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I usually do e.g.

HashMap<String,String> dictionary = new HashMap<String,String>();

I started to think about it, and as far as I know a HashMap is implemented under the hood via a hash table.
The objects are stored in the table using a hash to find where they should be stored in the table.

Does the fact that I do not set a size on the construction of the dictionary makes the performace decrease?
I.e. what would be the size of the hash table during construction? Would it need to allocate new memory for the table as elements increase?
Or I am confused on the concept here?
Are the default capacity and load adequate or should I be spending time for the actual numbers?

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It's not based on a java.util.Hashtable (which is synchronized), but it is based on a hash table. –  Mat Sep 25 '11 at 9:37
    
You are right.Updated post –  Cratylus Sep 25 '11 at 9:38
    
@EJP: don't believe everything written read, but read the source. Java's HashMap is a very straightforward chaining hash table implementation with not a tree in sight. –  larsmans Sep 25 '11 at 10:41
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@EJP, the structure of chained buckets is a tree, not a binary, b-tree or spline but still a tree. As for the gripes: you have allocation on put, worse locality (indirection, i.e. cache-miss) on get and extra indirection on collision. for instance (just fast google) A study by Zukowski et al.[4] has shown that cuckoo hashing is much faster than chained hashing for small, cache-resident hash tables on modern processors. en.wikipedia.org/wiki/… Impl. of IdentityHashMap is what the general HT in java should be. low mem-footprint and fast. –  bestsss Sep 25 '11 at 13:59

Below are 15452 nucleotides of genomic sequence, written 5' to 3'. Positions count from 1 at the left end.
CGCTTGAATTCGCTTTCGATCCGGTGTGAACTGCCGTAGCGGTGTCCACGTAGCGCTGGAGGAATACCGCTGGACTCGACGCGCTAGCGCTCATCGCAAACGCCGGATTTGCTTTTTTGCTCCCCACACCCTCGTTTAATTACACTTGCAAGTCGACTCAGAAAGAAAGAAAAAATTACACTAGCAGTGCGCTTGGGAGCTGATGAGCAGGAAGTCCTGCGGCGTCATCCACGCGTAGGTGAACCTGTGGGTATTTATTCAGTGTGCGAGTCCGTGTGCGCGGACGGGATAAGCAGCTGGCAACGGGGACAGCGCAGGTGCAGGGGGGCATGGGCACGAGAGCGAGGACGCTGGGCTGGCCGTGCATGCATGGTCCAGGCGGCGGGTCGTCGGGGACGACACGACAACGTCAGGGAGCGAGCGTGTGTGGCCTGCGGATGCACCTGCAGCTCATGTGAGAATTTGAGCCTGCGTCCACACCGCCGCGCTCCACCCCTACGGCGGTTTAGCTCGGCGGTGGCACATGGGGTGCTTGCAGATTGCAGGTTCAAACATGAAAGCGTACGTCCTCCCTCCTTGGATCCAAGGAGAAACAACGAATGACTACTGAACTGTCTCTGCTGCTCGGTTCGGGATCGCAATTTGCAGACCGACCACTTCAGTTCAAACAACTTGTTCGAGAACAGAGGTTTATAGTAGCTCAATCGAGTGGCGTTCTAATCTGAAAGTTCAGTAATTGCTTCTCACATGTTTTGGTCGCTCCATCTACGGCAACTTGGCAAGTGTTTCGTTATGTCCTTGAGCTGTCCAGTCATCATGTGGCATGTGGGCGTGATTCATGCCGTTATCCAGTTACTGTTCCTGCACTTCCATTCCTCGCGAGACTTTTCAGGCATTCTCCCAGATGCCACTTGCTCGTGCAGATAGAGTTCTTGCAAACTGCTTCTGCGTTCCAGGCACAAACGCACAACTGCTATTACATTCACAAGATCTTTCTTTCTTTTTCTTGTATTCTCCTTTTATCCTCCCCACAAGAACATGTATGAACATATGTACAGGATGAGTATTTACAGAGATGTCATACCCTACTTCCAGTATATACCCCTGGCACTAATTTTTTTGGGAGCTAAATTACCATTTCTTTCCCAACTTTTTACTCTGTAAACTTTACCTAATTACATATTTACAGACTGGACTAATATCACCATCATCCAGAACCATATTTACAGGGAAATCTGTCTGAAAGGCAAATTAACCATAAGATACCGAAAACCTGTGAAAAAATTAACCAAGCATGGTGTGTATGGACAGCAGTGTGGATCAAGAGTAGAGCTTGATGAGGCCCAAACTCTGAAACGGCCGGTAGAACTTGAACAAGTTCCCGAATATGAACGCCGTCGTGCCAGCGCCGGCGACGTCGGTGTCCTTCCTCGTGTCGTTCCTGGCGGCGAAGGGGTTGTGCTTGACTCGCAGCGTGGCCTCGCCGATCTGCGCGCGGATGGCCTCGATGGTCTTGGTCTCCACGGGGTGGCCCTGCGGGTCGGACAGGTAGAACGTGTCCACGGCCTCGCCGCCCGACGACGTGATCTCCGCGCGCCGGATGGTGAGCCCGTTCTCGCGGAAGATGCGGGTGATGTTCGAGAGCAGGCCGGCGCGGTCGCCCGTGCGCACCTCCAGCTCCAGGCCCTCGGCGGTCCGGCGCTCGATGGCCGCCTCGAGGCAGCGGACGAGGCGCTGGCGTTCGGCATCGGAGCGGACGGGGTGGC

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@bestsss: calling a list a tree is true in a pathological sense and very confusing. The same goes for calling a list of lists a tree. OTOH, I can imagine that HashMap isn't extremely fast or memory-efficient since it does do a lot of allocation. –  larsmans Sep 25 '11 at 15:18

5 Answers 5

Does the fact that I do not set a size on the construction of the dictionary makes the performace decrease?